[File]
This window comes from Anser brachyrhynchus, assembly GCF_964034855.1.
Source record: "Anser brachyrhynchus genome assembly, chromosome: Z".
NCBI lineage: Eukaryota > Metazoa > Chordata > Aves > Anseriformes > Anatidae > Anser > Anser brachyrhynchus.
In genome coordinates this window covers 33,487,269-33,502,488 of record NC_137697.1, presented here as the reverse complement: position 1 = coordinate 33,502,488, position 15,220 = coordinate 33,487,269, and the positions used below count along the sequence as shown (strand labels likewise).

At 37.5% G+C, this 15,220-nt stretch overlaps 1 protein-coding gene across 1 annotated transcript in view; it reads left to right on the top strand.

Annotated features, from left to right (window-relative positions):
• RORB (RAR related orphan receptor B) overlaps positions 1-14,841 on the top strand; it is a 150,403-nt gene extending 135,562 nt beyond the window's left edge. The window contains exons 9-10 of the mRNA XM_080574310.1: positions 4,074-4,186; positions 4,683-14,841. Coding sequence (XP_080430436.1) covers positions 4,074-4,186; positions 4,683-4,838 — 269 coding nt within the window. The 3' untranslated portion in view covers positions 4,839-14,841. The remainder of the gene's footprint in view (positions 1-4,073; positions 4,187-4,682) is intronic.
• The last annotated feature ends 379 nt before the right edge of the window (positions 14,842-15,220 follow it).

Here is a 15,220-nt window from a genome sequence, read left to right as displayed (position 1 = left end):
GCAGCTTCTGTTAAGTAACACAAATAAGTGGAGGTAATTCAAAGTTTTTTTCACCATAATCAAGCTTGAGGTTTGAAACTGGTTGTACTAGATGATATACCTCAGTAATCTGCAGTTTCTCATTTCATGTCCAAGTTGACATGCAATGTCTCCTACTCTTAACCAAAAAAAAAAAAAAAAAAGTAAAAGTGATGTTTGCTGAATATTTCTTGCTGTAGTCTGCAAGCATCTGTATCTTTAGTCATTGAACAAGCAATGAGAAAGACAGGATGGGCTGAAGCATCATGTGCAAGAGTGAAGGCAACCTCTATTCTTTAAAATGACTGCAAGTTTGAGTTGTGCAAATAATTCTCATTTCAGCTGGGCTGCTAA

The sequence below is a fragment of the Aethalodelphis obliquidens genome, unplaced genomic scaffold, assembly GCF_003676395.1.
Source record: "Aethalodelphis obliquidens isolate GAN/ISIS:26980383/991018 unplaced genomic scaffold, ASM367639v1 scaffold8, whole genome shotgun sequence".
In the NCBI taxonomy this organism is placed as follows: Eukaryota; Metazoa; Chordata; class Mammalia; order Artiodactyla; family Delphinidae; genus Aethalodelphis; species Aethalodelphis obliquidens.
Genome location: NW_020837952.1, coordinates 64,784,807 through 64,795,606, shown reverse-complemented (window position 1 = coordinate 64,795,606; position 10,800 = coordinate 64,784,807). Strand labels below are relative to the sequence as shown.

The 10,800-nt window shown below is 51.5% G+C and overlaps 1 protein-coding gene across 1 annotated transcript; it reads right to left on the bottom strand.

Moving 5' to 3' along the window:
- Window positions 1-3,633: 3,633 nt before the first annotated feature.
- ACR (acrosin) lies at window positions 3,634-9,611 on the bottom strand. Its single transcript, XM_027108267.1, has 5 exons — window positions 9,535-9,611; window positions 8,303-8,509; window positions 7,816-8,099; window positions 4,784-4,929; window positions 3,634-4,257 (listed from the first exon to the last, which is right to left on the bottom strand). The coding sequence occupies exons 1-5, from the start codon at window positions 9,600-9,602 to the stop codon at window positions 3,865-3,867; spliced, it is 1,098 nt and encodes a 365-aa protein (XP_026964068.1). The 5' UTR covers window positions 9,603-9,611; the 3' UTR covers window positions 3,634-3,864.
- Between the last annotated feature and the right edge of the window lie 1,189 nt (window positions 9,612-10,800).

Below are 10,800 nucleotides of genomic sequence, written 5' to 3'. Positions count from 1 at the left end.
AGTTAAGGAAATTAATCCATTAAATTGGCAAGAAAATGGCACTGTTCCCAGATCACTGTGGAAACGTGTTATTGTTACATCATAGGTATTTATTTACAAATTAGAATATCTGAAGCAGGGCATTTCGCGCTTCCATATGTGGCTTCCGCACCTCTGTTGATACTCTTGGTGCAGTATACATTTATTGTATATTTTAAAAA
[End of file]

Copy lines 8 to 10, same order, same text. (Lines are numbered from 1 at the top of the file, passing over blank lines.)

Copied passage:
• The last annotated feature ends 379 nt before the right edge of the window (positions 14,842-15,220 follow it).

Here is a 15,220-nt window from a genome sequence, read left to right as displayed (position 1 = left end):
GCAGCTTCTGTTAAGTAACACAAATAAGTGGAGGTAATTCAAAGTTTTTTTCACCATAATCAAGCTTGAGGTTTGAAACTGGTTGTACTAGATGATATACCTCAGTAATCTGCAGTTTCTCATTTCATGTCCAAGTTGACATGCAATGTCTCCTACTCTTAACCAAAAAAAAAAAAAAAAAAGTAAAAGTGATGTTTGCTGAATATTTCTTGCTGTAGTCTGCAAGCATCTGTATCTTTAGTCATTGAACAAGCAATGAGAAAGACAGGATGGGCTGAAGCATCATGTGCAAGAGTGAAGGCAACCTCTATTCTTTAAAATGACTGCAAGTTTGAGTTGTGCAAATAATTCTCATTTCAGCTGGGCTGCTAA